As you might imagine, inflation was the hot topic of conversation during the December 2014 FOMC meeting. Having opened up the transcripts for that year to the public last month, we are once more treated to the background behind this theater of the absurd. The final few months of 2014 were when everything came together.
For these central bankers, it was surely the launch point for the long-awaited recovery – even though by every major market-based reading it would prove to be the end of that very thing. The “best jobs market in decades” had brought the unemployment rate down quickly, QE was being terminated, and rate hikes on the agenda for the first time (seriously) since 2006.
As a consequence, the term “inflation expectations” was used 97 times during the discussions.
Already there was a problem, however. There is always a problem. In December 2014 you might remember what that was in this context. While committee members like Richard Fisher from Dallas spoke of Saudi Aramco and the Texas oil free-for-all, the “supply glut” theory would keep coming up short of explaining fully what was going on with oil prices. Reality didn’t keep it from the center of the official conversation.
It was all temporary, they said. While the supply was brand-new for these central bankers it should’ve been preposterous to assume it was also unforeseen by futures markets. But that would’ve required looking at the unfolding oil price crash in another way, like the surging dollar the uncomfortable way.
As a consequence, those like San Francisco branch President John Williams (since promoted, of course, to lead the New York branch), the Fed’s main R* guy, refused to believe his own lying eyes.
MR. WILLIAMS. This outlook for gradually rising inflation is supported by the continuation of well-anchored inflation expectations. I agree with President Fisher, I believe inflation expectations have remained well anchored.
Both near term and long run market-based inflation expectations had already begun their plunge along with WTI. Setting them aside, Williams pointed to survey-based measures of the same. Markets were imperfect thus household surveys superior, he concluded, because there might be some Singapore financial groups buying TIPS off the back of Middle Eastern speculators splicing growing contango profits. Or something.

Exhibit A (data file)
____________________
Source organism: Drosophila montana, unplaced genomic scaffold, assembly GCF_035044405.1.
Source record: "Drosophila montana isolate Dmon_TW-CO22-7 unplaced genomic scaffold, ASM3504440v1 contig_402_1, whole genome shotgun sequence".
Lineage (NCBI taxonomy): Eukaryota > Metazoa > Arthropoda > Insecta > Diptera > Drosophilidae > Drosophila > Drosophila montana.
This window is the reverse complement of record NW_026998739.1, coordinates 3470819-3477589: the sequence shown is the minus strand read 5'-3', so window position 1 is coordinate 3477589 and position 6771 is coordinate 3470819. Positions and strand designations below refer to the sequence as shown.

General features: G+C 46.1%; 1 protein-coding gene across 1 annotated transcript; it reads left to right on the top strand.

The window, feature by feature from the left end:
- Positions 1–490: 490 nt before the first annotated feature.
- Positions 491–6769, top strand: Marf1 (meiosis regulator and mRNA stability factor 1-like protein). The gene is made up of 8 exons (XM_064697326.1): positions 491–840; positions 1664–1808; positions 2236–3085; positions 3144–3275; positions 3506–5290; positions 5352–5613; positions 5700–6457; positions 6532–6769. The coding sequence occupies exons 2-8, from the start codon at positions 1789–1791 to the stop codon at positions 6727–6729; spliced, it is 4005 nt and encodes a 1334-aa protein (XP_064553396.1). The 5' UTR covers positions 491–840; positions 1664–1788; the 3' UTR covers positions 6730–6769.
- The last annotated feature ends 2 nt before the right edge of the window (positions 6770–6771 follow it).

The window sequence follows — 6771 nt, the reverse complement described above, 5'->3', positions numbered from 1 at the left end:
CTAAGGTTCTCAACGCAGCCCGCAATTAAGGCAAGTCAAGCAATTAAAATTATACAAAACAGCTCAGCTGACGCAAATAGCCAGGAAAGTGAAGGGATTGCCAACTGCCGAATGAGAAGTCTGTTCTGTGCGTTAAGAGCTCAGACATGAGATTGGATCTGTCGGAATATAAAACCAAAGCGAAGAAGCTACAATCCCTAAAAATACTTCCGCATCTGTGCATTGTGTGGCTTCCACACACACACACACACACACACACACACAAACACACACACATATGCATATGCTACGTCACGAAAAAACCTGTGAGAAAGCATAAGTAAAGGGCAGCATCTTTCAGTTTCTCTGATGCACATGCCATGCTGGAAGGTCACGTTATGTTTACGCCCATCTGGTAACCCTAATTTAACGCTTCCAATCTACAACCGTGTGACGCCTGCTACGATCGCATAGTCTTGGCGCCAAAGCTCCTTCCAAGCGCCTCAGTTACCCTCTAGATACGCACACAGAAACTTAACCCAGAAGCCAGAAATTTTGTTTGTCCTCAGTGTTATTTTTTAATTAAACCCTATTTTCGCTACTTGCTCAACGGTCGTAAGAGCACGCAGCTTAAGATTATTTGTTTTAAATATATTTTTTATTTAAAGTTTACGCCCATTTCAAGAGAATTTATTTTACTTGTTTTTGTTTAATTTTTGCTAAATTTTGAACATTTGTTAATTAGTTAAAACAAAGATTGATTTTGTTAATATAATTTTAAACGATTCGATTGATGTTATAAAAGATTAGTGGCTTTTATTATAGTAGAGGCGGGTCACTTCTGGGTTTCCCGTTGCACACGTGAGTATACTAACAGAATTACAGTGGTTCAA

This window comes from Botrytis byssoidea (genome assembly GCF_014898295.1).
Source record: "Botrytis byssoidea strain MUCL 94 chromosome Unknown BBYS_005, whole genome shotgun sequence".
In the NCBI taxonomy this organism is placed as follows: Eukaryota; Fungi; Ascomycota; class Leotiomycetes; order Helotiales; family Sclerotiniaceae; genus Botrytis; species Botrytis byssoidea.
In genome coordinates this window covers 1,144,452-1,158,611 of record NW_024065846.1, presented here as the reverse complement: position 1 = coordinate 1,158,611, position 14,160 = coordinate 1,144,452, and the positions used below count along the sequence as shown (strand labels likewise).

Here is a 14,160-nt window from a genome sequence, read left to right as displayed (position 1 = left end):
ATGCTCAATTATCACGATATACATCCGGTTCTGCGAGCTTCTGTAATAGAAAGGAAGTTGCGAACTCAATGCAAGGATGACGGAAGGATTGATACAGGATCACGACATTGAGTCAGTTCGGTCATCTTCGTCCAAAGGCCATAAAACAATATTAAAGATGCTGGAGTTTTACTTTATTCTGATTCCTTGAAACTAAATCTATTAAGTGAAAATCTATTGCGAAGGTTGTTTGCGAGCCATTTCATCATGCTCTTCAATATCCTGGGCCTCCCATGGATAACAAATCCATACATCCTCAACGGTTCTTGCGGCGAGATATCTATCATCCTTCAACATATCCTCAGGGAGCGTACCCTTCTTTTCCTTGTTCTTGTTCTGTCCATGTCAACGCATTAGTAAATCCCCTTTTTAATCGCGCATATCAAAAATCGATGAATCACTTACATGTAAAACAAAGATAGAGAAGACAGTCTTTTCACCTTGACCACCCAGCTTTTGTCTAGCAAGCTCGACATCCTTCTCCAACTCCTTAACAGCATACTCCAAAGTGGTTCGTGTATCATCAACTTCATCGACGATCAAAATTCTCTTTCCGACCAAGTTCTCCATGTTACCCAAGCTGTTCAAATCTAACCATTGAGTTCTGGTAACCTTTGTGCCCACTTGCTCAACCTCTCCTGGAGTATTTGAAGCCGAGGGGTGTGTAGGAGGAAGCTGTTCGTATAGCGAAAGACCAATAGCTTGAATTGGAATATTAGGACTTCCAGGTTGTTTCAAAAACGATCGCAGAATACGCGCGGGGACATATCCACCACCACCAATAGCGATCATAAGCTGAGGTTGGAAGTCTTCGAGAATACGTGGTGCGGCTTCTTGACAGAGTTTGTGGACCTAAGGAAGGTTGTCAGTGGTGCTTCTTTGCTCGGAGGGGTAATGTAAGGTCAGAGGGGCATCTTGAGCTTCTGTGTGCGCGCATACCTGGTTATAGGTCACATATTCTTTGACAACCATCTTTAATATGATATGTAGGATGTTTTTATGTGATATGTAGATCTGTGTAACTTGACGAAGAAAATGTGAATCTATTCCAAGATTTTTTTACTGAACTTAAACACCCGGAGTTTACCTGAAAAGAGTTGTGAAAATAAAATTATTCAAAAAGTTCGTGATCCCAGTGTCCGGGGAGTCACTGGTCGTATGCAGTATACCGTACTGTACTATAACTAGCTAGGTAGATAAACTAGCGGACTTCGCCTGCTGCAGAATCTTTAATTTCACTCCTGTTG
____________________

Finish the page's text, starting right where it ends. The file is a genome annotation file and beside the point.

MR. WILLIAMS. I am unconvinced that market prices likely reflect the preferences of American households in the way that the memo lays out. One reason is that a large share of American households doesn’t actively participate in financial markets. Indeed, the marginal investor could well be a foreign hedge fund, which would invalidate the welfare rationale for using market prices.
Ultimately, of course, it didn’t matter. Within months it became clear survey-based readings on intermediate and long run inflation expectations had already joined the markets in saying John Williams was all wrong.
He and the rest of the FOMC were fooling themselves – and you really, really have to read these transcripts to truly appreciate the pure mental gymnastics, the lengths to which these people will go to deny what’s happening right in front of them. Truly remarkable, only slightly less marvelous than the Fed’s ability to keep the media on its side through twelve and a half years of this.
Internally, there wasn’t nearly as much rousing confidence as had always been projected outwardly. Some voting members of the committee and some members of the staffs were getting concerned that something was up with inflation. Therefore, recovery and economic potential. The biggest big picture.
What had triggered Mr. Williams’ diatribe and had sent him off taking up pages of transcript was a couple of included memos (he referenced only one in the quote above) presented to the FOMC on the topic of…inflation expectations. A Minneapolis branch staff paper on the subject published in August 2014 had already concluded that it might be a mistake to write off the market-based inflation outlook.
A second one from the Fed’s Division of Research and Statistics published only a week or so before this meeting, now available to us for the first time, was more conventional. The kind of context we’ve been hearing about for the half decade since that FOMC gathering, the possible end of macro slack and the tightening in the labor market.